Punk rock and hip-hop. Disco and salsa. The loft jazz scene and the downtown composers known as Minimalists. In the mid-1970s, New York City was a laboratory where all the major styles of modern music were reinvented―block by block, by musicians who knew, admired, and borrowed from one another. Crime was everywhere, the government was broke, and the infrastructure was collapsing. But rent was cheap, and the possibilities for musical exploration were limitless.Love Goes to Buildings on Fire is the first book to tell the full story of the era's music scenes and the phenomenal and surprising ways they intersected. From New Year's Day 1973 to New Year's Eve 1977, the book moves panoramically from post-Dylan Greenwich Village, to the arson-scarred South Bronx barrios where salsa and hip-hop were created, to the lower Manhattan lofts where jazz and classical music were reimagined, to ramshackle clubs like CBGB and the Gallery, where rock and dance music were hot-wired for a new generation.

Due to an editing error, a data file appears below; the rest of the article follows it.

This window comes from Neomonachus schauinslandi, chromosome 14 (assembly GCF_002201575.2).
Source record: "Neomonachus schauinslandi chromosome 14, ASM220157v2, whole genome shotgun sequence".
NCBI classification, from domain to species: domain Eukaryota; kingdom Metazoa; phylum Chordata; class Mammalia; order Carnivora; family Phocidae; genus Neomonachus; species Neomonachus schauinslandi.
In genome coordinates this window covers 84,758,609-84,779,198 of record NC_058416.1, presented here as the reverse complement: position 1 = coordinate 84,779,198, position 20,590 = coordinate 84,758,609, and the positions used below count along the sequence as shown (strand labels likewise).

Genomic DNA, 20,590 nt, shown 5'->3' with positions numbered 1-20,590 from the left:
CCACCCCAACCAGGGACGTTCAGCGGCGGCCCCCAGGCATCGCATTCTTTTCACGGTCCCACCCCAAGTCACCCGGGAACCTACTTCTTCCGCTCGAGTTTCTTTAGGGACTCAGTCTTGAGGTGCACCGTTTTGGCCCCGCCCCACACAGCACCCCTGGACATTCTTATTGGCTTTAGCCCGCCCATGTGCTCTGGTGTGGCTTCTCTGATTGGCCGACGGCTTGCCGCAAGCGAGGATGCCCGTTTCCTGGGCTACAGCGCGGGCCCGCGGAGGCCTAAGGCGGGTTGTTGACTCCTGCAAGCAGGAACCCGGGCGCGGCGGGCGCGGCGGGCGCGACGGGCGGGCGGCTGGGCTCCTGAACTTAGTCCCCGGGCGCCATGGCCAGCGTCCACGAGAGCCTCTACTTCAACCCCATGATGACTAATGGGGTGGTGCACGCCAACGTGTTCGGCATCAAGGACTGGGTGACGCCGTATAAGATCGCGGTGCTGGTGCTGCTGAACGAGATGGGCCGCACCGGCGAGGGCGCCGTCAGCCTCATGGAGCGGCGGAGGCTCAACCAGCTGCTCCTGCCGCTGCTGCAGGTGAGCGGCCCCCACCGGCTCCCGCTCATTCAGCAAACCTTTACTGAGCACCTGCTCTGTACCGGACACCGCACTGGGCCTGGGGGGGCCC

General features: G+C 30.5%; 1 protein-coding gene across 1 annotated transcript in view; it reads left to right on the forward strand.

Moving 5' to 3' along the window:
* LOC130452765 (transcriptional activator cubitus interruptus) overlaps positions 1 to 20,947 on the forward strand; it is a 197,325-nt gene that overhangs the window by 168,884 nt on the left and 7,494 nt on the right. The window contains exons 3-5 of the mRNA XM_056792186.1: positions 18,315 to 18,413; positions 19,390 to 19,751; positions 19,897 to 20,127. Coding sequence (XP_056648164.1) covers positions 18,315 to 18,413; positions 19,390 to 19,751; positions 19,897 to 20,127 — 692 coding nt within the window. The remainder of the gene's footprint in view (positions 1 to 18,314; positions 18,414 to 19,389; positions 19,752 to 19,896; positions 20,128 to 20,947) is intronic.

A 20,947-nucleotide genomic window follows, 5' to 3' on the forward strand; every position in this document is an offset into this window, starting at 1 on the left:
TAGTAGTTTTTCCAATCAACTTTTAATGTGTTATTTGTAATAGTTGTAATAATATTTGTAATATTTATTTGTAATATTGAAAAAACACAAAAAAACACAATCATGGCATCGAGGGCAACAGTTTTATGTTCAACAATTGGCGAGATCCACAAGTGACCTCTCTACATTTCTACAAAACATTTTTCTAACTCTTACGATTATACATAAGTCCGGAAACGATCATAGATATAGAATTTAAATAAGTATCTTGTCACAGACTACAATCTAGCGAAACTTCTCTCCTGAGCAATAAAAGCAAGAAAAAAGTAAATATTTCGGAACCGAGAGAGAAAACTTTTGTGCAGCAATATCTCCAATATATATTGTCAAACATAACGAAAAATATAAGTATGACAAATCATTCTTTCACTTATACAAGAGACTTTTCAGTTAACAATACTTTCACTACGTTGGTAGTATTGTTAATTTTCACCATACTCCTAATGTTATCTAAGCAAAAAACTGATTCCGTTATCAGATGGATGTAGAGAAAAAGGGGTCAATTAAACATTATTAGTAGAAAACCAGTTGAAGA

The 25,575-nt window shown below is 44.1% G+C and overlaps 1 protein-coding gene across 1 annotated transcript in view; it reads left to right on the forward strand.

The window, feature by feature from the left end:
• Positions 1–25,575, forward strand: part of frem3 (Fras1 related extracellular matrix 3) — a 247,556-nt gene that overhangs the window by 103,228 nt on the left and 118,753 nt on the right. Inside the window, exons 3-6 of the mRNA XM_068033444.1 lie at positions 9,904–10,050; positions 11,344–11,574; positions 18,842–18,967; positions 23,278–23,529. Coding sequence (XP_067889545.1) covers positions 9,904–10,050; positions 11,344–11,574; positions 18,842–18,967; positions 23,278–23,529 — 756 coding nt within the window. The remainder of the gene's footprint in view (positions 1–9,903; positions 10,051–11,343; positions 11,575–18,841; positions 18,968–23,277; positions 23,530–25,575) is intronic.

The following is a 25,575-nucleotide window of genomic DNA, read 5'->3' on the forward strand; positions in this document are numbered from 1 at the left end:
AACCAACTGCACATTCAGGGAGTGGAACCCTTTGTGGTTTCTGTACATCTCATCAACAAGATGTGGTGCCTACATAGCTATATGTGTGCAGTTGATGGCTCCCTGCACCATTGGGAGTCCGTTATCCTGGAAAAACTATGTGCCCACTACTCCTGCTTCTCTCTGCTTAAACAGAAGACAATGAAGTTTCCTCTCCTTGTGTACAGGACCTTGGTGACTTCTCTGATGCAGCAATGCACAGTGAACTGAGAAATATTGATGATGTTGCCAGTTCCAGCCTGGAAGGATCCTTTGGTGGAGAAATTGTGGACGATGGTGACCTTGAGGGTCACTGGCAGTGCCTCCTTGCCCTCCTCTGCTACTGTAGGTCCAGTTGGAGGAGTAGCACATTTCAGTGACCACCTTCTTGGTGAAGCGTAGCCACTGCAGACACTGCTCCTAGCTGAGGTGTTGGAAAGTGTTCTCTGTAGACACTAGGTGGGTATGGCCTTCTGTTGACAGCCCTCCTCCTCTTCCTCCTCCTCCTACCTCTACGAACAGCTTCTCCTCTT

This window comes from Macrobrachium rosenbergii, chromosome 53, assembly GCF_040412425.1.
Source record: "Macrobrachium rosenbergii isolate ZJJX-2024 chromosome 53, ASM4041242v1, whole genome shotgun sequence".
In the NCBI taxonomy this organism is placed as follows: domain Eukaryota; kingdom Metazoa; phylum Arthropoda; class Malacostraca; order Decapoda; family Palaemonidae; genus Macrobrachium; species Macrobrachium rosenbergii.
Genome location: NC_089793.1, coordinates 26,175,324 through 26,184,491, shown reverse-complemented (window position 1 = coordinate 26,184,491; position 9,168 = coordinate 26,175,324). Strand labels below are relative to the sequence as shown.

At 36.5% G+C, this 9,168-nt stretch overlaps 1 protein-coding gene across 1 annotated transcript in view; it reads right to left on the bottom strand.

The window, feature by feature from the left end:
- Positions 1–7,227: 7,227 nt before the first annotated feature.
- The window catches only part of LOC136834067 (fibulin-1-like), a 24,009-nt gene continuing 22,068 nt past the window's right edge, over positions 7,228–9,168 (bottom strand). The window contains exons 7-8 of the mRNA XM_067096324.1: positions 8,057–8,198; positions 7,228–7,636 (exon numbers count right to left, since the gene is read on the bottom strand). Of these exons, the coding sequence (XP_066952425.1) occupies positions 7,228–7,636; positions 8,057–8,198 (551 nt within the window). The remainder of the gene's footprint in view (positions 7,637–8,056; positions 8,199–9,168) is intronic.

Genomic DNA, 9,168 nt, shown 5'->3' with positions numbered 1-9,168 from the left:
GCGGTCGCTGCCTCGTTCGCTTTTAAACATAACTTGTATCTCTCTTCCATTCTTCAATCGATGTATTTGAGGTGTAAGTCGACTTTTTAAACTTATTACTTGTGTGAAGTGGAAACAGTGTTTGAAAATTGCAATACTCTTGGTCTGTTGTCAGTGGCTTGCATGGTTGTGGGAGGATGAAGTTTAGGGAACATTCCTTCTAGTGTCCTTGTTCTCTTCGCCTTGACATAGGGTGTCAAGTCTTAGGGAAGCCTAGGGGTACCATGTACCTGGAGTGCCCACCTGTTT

Comments:

Wire
I bought this at the end (I hope!) of a long infirmity caused by a herniated disc. It's featured in a Nick Hornby book; Hornby suggests it with the warning that the reader might buy a bunch of music as a result. Good advice; good warning.

Hermes' knowledge is encyclopedic, and his ear for detail positively overwhelming. Set lists are laid out. Short movies are described in detail. Addresses and hotel room numbers are recollected. Amp and turntable cartridge numbers are cited. At some points, you think, good gracious, just STOP. But what points? How do I know what I want but someone else doesn't? (I skipped through most of the stuff about the jazz, because I know nothing about it. I ate the punk stuff with a tiny spoon and scraped out the bottom of the battered iron bowl.

I did indeed regularly launch songs and music to hear what I was reading. I listened to Latin music I've never heard before (even if you have) and relistened to punk that I have (RAMONES). The detail in the early days of rap is gorgeous, even if the DJ names blurred after a while.

Omnivorous music fans who, like me, are just old enough to have missed this era and who would be delighted to be led through it by a thoughtful, passionate guide will find it valuable.
SING